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CME: Packing Sector Important to Future of Industry

6 March 2012, at 2:34pm

US - While the pork and beef packing sectors perform the same basic functions, they are headed in different directions at the moment and their paths may be very important to the future health of their industries, write Steve Meyer and Len Steiner.

The charts below show our calculations of gross packer margins in both sectors. Note, as always, that these are indeed gross margins in that they measure only total revenue (average carcass revenue plus by-product revenue) less the cost of the animal. Packers must still pay for plant costs, labor, utilities, transportation, packaging, etc. before they arrive at a net profit figure. As can be seen, packers in both sectors are working with FAR less gross profits than one year ago.

The situation in the beef business is particularly bad given overcapacity in the beef packing sector and the decline in the number of market-ready cattle that will almost certainly last through 2013. Even GROSS margins dipped into negative territory in January and have been below $75/head since the second week of 2012. Note that the week of February 20 is the last observation in the top chart since we use weekly grading percentages to compute a weightedaverage cutout for this series. Some observers estimate other beef packing costs at about $200/head. If accurate, those would put packers over $100/head in the red for most weeks since October. Tyson announced last week that the ongoing renovation of its Dakota City, Nebraska plant may result in the closure of its Denison, Iowa plant. The Dakota City remodeling will not result in higher slaughter capacity so the Denison closure would be a net reduction of an estimated 2150 head per day to the sector. And there may be more. CattleFax CEO Randy Blach told attendees at the recent AMI/ FMI Meat Conference that the reduction in cattle numbers into 2013 would be large enough to shutter two 4,000 head per day plants or one 4,000-head plant and four smaller ones.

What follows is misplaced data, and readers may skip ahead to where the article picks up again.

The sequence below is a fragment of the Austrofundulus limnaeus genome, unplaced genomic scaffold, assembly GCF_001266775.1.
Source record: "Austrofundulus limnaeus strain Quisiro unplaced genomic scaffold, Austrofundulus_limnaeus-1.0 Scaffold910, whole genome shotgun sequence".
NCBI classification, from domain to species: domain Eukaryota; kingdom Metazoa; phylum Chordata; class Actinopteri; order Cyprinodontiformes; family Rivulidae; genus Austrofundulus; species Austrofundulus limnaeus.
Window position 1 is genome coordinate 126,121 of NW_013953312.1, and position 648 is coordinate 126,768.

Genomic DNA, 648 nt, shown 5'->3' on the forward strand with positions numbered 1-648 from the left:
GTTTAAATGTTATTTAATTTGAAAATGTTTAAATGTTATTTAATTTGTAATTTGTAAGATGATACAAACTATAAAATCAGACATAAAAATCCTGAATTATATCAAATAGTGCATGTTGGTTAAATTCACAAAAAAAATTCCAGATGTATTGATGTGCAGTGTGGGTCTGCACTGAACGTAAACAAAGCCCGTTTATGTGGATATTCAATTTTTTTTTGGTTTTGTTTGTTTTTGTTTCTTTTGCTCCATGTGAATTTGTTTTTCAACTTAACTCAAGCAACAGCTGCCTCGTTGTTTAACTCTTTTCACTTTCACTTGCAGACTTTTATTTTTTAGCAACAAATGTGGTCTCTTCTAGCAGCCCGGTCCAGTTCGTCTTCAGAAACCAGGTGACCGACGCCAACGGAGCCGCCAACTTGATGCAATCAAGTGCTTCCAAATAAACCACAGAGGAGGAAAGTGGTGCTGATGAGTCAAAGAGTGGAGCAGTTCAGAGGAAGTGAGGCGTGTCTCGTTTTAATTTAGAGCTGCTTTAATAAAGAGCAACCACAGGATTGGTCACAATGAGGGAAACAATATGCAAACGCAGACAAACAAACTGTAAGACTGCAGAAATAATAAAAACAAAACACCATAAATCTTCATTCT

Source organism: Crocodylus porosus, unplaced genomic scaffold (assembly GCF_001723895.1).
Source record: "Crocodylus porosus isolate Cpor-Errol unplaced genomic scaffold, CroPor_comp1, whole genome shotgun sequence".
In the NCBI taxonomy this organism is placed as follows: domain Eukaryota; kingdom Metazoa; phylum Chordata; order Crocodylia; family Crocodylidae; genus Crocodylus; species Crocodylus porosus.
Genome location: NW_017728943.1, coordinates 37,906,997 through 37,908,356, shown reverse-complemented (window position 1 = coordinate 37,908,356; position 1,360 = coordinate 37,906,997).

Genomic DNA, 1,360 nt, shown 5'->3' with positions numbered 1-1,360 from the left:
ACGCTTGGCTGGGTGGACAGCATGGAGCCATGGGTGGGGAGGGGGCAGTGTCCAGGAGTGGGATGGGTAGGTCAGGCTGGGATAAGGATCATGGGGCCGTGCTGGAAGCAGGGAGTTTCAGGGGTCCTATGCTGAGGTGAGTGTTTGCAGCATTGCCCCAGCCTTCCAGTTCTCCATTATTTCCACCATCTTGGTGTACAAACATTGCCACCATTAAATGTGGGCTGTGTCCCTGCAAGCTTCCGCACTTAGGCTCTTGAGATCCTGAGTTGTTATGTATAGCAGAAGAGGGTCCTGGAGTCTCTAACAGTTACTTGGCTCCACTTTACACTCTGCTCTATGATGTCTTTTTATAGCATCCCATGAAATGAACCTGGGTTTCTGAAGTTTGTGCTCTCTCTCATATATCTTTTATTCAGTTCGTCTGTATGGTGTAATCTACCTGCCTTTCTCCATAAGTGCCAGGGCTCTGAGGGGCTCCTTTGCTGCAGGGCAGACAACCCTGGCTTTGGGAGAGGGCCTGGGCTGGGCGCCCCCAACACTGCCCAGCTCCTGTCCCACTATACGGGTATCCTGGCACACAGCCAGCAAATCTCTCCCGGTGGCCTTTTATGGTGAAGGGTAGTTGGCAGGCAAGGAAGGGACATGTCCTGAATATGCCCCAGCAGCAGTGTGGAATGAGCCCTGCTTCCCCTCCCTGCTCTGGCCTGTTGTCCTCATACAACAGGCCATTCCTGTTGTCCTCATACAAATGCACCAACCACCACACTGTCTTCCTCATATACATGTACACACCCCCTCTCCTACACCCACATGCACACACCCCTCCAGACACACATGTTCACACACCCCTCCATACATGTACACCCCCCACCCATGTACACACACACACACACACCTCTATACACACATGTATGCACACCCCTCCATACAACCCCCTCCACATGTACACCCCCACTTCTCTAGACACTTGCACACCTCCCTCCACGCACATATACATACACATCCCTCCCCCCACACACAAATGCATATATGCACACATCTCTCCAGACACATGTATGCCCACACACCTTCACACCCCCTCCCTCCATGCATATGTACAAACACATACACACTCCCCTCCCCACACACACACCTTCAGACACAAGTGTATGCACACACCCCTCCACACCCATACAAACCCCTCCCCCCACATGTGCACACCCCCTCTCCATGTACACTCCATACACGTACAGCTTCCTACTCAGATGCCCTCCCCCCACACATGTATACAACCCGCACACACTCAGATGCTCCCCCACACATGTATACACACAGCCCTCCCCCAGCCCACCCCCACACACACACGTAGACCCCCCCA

The Denison plant has long been considered vulnerable due to its small size and the long-term downtrend of cattle numbers in Iowa. Iowa numbers have increased but apparently not enough to insure Denison’s survival. The plant holds an important historical position in that it was the first Iowa Beef Processors plant and, as such, really began the boxed beef revolution when it opened in 1961. The situation for pork packers is completely different.

While margins in that business are lower than last year, that fact is mainly a function of superb margins one year ago. Note that this year’s margins have been very close to the 5-year average. Hog supplies have not been tight enough (they are up 0.6% year-to-date) for packers to have been chasing supplies but maintaining supplier and customer relationships is still an important factor, especially as hog numbers take their normal downtrend into summer lows.

In addition, this is a sector that will almost certainly need more capacity over the next few years. Paragon Economics’ April 2011 survey of packers put daily capacity at 436,030 head. Rantoul Foods has re-opened the former Meadowbrook plant in Rantoul, IL since then, adding about 3,500 per day to that number. That increase would allow 2.373 million head to be processed in a 5.4 day workweek. It is our experience that the industry can run at that rate rather comfortably since some plants operate on Saturdays almost every week. Anything over 5.4 days/week usually results in higher margins as packers can buy hogs at much lower prices.

The challenge is that hog numbers are growing and there is little slaughter expansion in sight. USDA’s December Hogs and Pigs report indicated Q4 2012 supplies would be slightly larger than those of last fall. New sows are being put in production in Texas and the Midwest with the total likely reaching 60,000 or more by the end of the year. Productivity is still rising. We would not be surprised to see 1-2% more sows weaning 1-2% larger litters by year’s end. That would put 2-4% more pigs on the market in late 2013. Triumph Foods still plans to build another plant in East Moline but nothing is in progress. There are a few plants (5, perhaps) that could add second shifts but those changes would require major upgrades that could not be on line by late 2013. Things could get very tight indeed.